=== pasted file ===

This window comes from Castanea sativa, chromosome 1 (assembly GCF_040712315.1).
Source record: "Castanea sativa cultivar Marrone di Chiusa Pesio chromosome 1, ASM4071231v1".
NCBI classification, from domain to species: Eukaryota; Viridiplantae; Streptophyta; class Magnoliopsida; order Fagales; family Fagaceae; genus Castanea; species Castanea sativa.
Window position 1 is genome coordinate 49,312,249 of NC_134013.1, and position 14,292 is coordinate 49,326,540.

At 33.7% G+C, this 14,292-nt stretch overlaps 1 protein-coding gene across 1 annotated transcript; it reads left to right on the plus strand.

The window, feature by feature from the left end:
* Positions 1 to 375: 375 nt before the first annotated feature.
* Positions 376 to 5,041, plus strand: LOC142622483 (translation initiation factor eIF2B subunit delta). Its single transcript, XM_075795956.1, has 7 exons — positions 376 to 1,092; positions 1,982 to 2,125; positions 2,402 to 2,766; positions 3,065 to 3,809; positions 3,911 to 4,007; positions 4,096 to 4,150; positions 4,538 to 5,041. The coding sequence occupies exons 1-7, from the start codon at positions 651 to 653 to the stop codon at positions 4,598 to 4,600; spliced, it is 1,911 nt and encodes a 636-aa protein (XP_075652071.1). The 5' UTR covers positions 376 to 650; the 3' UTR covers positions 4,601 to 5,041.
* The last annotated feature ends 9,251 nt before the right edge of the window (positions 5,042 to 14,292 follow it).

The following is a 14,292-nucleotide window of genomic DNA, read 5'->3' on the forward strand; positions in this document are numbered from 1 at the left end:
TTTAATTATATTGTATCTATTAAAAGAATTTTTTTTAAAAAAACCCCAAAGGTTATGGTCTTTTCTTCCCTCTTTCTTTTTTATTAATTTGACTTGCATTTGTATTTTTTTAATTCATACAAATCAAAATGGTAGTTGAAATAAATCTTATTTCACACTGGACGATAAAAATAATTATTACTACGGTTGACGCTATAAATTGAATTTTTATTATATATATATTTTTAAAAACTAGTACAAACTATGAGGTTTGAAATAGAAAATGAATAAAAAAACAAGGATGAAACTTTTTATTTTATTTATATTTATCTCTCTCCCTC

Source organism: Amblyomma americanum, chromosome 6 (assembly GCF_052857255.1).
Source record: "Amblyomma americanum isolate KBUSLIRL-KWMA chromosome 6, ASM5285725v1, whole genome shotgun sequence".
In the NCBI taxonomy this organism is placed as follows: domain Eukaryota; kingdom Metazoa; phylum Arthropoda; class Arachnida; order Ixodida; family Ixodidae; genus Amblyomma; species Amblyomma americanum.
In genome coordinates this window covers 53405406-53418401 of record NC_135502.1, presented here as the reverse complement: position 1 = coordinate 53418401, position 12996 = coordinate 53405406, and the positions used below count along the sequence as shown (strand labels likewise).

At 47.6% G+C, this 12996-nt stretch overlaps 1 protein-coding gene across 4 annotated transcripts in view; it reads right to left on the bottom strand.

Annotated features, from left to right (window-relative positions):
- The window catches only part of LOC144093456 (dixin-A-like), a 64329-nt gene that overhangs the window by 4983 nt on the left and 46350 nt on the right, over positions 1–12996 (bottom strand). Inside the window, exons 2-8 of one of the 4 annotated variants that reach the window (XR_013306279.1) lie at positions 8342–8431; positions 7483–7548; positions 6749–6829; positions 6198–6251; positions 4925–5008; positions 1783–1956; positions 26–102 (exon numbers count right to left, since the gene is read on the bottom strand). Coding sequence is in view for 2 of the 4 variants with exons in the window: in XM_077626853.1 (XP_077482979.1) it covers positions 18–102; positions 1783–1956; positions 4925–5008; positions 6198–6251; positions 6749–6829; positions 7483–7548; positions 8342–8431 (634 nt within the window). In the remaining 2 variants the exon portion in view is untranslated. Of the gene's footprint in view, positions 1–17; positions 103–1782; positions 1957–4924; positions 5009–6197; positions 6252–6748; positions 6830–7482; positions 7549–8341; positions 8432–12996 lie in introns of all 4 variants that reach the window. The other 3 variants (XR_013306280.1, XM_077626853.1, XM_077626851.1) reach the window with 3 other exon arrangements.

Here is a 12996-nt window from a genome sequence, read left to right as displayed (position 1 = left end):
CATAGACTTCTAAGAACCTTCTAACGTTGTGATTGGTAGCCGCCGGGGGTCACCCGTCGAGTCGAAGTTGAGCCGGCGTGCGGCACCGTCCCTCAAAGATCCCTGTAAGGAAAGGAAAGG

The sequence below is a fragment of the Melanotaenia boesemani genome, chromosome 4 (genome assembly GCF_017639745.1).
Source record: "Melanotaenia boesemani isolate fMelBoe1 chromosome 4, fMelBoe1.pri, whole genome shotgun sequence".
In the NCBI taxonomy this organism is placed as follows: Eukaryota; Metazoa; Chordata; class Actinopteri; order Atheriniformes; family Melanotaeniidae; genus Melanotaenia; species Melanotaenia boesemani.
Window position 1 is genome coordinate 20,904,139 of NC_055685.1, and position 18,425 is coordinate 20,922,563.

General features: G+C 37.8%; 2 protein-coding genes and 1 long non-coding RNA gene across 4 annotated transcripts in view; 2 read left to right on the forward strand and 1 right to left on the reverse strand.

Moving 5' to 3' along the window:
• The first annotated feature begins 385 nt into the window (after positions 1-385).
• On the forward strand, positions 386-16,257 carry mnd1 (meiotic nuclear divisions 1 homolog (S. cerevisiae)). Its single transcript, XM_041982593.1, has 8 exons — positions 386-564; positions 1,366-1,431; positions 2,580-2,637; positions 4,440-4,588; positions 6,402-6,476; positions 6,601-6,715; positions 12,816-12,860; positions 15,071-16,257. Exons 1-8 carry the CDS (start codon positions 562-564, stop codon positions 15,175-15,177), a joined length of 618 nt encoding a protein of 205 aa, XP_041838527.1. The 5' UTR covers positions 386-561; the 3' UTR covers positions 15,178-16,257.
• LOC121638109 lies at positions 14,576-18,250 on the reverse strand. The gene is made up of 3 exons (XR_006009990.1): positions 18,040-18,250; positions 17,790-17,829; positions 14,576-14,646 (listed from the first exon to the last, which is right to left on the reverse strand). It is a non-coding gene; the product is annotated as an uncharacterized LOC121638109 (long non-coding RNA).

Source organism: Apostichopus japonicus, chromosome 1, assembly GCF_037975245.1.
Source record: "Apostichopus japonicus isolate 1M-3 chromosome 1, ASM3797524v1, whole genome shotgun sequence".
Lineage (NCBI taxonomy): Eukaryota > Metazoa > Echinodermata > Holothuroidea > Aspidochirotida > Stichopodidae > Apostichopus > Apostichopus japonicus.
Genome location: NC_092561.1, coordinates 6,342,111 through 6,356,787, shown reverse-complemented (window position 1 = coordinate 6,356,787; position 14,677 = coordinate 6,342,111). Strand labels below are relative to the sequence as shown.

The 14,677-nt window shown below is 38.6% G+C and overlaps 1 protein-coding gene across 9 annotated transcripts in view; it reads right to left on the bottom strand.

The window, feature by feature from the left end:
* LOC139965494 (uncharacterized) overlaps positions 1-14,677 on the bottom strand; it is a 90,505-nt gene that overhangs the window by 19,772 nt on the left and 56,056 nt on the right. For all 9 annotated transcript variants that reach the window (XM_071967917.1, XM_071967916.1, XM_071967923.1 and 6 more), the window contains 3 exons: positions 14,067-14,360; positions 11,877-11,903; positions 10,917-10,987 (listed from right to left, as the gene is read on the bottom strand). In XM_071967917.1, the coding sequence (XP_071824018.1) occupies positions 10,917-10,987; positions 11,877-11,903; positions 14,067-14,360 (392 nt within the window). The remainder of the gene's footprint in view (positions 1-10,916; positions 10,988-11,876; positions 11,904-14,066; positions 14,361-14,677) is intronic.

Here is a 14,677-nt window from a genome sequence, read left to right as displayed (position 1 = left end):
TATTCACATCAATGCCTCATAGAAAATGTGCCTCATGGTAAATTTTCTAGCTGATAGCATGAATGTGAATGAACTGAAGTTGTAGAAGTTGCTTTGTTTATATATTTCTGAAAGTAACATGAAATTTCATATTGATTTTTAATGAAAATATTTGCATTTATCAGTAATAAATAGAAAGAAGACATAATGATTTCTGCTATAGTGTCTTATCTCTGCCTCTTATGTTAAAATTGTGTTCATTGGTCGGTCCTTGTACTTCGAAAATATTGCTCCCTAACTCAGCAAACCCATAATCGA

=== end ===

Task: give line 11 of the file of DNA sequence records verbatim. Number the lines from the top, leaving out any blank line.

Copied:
TTTAATTATATTGTATCTATTAAAAGAATTTTTTTTAAAAAAACCCCAAAGGTTATGGTCTTTTCTTCCCTCTTTCTTTTTTATTAATTTGACTTGCATTTGTATTTTTTTAATTCATACAAATCAAAATGGTAGTTGAAATAAATCTTATTTCACACTGGACGATAAAAATAATTATTACTACGGTTGACGCTATAAATTGAATTTTTATTATATATATATTTTTAAAAACTAGTACAAACTATGAGGTTTGAAATAGAAAATGAATAAAAAAACAAGGATGAAACTTTTTATTTTATTTATATTTATCTCTCTCCCTC